Coal of Africa needs funds for expansion

COAL of Africa has finalised the revised mining layout of the Mooiplaats colliery, now forecasted to produce 1.7 million tonnes of coal next year, while its other South African projects might be affected by market conditions.
Coal of Africa needs funds for expansion Coal of Africa needs funds for expansion Coal of Africa needs funds for expansion Coal of Africa needs funds for expansion Coal of Africa needs funds for expansion

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Adverse geological conditions have forced Coal of Africa to revise the mine layout and tonnage schedule, and it now expects to start producing export-quality thermal coal in November at the earliest or the 2010 first quarter at the latest.

Run-of-mine production is forecasted to reach 2.7Mt in 2011, 3.1Mt in 2012, 3.4Mt in 2013 and 3.2Mt in 2014.

While development work is underway to gain access to the export-quality coal resources, the company said it was currently producing about 30,000 ROM tonnes of a mid-volatile “lean” coal.

Coal of Africa is expecting South African government approval for a new order mining right by the end of the September quarter for its Vele coking coal project in Limpopo province.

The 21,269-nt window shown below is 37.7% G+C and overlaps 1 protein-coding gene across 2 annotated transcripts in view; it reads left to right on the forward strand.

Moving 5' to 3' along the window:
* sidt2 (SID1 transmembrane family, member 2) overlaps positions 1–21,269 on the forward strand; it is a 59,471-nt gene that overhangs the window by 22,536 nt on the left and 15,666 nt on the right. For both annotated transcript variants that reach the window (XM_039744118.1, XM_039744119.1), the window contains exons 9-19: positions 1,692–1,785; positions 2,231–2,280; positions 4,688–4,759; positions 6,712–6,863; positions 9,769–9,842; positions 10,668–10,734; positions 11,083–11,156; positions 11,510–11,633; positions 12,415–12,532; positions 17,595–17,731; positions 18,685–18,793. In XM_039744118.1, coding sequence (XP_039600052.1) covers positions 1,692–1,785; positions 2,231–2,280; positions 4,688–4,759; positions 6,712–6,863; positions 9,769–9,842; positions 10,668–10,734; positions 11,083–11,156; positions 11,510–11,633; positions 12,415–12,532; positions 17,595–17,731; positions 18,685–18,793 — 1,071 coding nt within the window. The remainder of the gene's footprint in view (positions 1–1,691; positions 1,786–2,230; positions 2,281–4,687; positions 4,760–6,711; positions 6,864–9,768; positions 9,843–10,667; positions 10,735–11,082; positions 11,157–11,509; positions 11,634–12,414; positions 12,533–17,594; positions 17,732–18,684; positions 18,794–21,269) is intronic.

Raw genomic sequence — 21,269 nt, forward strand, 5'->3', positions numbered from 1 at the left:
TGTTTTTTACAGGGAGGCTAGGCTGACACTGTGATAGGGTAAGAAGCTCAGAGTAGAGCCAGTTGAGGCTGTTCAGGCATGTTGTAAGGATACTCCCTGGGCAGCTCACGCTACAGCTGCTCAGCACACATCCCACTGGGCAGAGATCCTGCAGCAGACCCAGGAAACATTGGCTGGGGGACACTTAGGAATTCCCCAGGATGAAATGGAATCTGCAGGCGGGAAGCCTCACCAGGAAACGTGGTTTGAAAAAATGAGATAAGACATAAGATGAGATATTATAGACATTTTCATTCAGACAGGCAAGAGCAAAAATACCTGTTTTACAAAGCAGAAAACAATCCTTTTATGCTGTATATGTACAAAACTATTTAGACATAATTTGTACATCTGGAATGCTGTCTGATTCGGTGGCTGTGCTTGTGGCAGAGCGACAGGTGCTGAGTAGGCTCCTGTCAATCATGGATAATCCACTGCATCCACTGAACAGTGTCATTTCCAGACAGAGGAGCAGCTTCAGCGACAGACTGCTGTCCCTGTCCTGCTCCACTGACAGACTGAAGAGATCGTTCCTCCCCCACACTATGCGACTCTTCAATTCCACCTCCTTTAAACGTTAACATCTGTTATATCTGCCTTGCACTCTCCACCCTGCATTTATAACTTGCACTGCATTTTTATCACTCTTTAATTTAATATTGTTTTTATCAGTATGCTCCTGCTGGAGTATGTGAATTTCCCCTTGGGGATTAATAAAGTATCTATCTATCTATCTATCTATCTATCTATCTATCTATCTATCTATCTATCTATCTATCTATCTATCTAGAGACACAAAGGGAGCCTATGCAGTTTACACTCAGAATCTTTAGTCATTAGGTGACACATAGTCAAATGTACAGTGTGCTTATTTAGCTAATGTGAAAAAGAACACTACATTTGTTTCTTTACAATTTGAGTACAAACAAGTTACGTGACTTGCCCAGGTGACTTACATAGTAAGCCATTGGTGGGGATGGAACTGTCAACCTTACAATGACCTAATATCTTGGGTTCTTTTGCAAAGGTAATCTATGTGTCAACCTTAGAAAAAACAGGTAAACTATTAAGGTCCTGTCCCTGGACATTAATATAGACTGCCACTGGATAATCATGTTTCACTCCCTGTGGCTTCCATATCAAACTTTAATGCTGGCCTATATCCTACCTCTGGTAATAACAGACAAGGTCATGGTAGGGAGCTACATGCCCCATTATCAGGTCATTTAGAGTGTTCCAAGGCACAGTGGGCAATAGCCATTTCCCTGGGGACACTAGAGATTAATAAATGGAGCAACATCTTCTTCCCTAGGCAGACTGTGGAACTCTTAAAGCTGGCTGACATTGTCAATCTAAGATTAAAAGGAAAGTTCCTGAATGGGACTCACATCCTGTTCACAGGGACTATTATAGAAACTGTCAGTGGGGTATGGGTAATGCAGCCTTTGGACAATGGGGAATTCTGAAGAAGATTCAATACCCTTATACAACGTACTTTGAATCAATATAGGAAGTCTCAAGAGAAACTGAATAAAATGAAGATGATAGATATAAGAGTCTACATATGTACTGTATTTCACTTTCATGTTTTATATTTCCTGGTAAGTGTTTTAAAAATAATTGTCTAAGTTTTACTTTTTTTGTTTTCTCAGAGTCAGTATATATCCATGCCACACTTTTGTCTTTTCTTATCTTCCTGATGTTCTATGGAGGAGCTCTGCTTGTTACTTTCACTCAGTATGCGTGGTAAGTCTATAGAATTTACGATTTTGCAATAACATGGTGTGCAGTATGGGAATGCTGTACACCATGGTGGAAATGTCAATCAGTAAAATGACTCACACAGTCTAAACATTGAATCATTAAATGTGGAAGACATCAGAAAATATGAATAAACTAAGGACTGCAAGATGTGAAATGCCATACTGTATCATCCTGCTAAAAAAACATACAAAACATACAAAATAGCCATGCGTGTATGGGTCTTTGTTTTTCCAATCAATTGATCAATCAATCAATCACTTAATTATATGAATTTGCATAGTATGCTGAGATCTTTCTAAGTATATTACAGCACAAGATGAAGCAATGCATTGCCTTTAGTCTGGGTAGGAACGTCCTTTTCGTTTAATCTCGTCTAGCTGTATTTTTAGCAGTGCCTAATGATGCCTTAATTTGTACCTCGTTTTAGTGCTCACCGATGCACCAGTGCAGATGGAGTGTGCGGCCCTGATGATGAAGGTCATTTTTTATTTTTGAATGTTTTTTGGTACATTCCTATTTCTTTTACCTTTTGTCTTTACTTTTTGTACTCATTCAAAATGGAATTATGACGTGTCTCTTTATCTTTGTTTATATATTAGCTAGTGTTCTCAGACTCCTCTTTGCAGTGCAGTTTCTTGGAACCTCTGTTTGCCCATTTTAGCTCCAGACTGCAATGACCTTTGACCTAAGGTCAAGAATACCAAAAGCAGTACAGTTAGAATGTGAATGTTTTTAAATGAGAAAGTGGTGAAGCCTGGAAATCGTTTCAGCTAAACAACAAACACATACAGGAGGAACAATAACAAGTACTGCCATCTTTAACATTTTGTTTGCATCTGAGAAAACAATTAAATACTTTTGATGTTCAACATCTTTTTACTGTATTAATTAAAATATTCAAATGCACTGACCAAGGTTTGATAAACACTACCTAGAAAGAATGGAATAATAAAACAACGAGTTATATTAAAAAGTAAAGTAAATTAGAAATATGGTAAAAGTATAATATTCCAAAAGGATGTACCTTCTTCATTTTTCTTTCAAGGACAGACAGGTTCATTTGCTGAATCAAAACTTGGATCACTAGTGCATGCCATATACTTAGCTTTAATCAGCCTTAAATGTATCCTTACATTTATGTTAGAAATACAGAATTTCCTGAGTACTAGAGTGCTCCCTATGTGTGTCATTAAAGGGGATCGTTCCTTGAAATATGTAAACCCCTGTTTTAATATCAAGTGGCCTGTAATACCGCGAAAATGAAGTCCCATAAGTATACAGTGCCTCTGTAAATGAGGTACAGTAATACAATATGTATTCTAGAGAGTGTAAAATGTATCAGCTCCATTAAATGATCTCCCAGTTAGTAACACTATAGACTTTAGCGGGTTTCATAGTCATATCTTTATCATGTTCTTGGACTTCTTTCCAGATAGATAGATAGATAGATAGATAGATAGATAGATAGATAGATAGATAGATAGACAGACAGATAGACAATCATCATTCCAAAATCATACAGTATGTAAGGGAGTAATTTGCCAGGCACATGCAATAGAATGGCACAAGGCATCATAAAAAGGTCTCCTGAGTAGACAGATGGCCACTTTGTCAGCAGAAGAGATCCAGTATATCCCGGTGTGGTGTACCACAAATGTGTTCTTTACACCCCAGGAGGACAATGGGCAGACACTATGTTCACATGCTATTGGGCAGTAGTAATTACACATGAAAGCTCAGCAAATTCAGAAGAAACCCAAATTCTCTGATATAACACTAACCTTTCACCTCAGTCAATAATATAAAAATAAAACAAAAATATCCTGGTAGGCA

Once received, Coal of Africa will spend 350 million rand ($US42.67 million) to complete Phase 1 development of the project, with the modular plant already due for wet commissioning in August.

The second phase aims to double capacity to 5 million tonnes per annum of coking coal, but the company said the timing of this expansion would be dictated by market conditions.

“To double the Phase 1 capacity is estimated to cost a further R200 million and an additional R2.65 billion ($US323 million) is required for Phase 2,” Coal of Africa said.

At this stage, the company said it had sufficient cash to complete development of Mooiplaats and the first phase of Vele.

The company said its letter of intent signed with steelmaker ArcelorMittal in April for 2.5-5Mtpa offtake from Vele provided for a free-on-rail delivery in return for a free-on-board indexed price.

Coal of Africa said this arrangement delivered a significantly better margin that what would otherwise be enjoyed through exporting the coal.

For the company’s Makhado project, analysis of core quality is underway.

First phase plans for the project to produce 1Mt of saleable coking coal have been estimated to cost R500 million, while R2.7 billion is the projected cost for full-scale development of a 5Mtpa operation.

Coal of Africa said market conditions would determine whether the development of Makhado would be based on full-scale production of 5Mtpa or a similar phased approach as taken at Vele.

Shares in Coal of Africa are down A5c this morning to $1.40 on the Australian Securities Exchange, while the company is also listed on London’s Alternative Investment Market and the JSE.